# Essentials of LEFM

Linear elastic fracture mechanics (LEFM) is the basic theory of fracture, originated by Griffith (1921, 1924) and completed in its essential aspects by Irwin (1957, 1958) and Rice (1968a, b).

LEFM is a highly simplified, yet sophisticated, theory, that deals with sharp cracks in elastic bodies. As we shall see, LEFM is applicable to any material as long as certain conditions are met. These conditions are related to the basic ideal situation analyzed in LEFM in which all the material is elastic except in a vanishingly small region (a point) at the crack tip. In fact, the stresses near the crack lip arc so high that some kind of inelasticity must take place in the immediate neighborhood of the crack tip; however, if the size of the inelastic zone is small relative to linear the dimensions of the body (including the size of the crack itself), the disturbance introduced by this small inelastic region is also small and, in the limit, LEFM is verified exactly.

Thus, LEFM is the basic theoretical reference to describe the behavior of any material with cracks, even if, as it happens for concrete, the geometry and dimensions of structures built in practice do not allow direct use of LEFM.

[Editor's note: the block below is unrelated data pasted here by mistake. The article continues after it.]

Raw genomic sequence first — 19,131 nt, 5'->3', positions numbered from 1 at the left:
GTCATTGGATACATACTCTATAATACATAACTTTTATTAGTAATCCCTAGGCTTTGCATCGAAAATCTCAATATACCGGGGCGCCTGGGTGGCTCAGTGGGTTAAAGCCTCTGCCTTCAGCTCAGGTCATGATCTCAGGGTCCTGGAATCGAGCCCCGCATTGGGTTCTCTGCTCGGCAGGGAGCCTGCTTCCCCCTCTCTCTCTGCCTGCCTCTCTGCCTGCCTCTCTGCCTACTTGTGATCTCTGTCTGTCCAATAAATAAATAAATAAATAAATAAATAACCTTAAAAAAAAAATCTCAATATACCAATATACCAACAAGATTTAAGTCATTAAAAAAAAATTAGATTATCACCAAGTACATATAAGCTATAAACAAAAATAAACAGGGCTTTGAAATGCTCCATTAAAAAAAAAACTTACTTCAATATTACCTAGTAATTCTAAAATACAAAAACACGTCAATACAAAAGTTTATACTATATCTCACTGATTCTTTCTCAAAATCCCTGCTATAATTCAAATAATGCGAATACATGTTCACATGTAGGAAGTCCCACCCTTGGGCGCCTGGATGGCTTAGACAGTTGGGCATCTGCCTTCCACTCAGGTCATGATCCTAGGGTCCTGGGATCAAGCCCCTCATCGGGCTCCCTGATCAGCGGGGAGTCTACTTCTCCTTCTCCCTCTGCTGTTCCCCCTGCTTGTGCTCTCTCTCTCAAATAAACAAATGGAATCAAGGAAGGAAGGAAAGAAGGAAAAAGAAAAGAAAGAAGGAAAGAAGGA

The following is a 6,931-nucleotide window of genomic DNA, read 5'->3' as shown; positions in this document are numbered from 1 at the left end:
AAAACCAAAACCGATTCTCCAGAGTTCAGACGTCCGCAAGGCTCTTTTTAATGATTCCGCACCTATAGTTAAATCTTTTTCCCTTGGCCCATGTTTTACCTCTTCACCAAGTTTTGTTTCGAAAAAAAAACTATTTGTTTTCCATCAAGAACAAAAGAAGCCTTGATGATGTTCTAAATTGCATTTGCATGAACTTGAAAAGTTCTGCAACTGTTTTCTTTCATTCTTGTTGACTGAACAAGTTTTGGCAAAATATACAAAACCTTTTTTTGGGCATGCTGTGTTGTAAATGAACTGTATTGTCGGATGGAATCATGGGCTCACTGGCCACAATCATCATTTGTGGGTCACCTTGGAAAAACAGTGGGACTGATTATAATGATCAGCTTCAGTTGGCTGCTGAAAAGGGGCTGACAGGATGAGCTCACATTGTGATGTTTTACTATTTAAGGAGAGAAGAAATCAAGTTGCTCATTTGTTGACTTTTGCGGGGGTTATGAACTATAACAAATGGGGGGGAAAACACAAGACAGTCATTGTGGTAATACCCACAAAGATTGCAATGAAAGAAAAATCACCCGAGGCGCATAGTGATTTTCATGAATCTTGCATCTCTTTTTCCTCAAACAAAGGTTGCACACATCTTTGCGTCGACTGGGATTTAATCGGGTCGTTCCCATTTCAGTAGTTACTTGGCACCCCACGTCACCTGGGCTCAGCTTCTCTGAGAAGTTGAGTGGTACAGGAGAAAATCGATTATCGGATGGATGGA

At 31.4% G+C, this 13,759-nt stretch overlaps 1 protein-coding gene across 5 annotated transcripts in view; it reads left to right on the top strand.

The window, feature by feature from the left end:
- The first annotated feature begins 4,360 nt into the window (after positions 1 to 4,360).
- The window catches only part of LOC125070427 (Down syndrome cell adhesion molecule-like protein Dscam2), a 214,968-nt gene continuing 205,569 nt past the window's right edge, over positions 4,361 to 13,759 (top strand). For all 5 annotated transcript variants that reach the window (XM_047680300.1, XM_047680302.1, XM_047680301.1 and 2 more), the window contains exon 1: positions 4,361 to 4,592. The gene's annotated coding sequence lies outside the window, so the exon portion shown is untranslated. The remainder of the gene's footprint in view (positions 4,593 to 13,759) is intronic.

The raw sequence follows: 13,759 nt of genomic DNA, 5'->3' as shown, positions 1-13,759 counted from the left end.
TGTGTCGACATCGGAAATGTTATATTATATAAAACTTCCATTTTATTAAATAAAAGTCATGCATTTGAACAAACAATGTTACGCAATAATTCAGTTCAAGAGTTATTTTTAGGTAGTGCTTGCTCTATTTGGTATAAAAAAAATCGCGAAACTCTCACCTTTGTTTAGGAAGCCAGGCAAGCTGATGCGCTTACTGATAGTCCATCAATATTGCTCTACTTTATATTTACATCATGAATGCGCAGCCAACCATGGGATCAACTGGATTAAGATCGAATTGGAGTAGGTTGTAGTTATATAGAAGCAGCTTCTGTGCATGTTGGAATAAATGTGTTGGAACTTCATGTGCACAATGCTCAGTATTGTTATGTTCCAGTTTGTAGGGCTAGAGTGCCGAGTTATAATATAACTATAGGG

This and the next two chapters give an overall view of the mathematical theory of LEFM with some straightforward applications to idealized eases. They are not intended as a substitute for handbooks or treatises on LEFM. Their objective is to simplify the access of the reader to the concepts required in the remaining chapters and, at the same time, to provide in this book a self-contained presentation, so that recourse to external references be minimized.

This introductory chapter gives a short account of the most essential concepts in LEFM. Section 2.1 develops the energetic approach to fracture —the Griffith approach. It introduces the concept of energy release rate Q, representing the energy available for fracture, and the fracture energy or crack resisting force R-, representing the energy required for fracture. Also included in this section arc the basic expressions for G, and some techniques to describe fracture processes (Section 2.1). The systematic analysis of the techniques available to compute G and to measure IZ is deferred until the next chapter.

Section 2.2 introduces the concept of stress intensity factor Кi based on a simple example and describes the general properties of the stresses and displacements near the crack tip (the formal derivation of such properties is skipped in this introductory chapter and postponed until Chapter 4). It also shows that the energetic approach and the approach based on Кj —Irwin’s approach— are equivalent, and rewrites the crack growth criterion in terms of the stress intensity factor. The presentation of the methods to compute stress intensity factors and other jelated quantities is postponed until the next chapter.

The final Section 2.3 deduces the size effect laws for classical plasticity and for LEFM. As explained in the previous Chapter, these are the reference laws for any nonlinear fracture model, and are extensively used for comparison with experimental as well as theoretical nonlinear size effects in the remainder of the book.